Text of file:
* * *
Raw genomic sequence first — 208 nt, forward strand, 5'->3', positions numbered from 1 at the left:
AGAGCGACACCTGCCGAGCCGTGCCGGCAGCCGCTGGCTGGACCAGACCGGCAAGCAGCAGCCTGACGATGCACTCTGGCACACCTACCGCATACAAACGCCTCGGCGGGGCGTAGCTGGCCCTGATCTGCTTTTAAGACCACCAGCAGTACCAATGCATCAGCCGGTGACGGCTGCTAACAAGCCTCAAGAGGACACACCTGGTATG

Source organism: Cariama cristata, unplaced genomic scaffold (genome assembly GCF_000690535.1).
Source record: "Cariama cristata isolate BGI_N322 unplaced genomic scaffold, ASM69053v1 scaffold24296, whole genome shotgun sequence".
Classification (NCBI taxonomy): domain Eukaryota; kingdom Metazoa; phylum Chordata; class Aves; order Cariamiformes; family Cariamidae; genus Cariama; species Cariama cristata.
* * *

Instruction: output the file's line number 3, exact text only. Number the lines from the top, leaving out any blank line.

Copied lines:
Source organism: Cariama cristata, unplaced genomic scaffold (genome assembly GCF_000690535.1).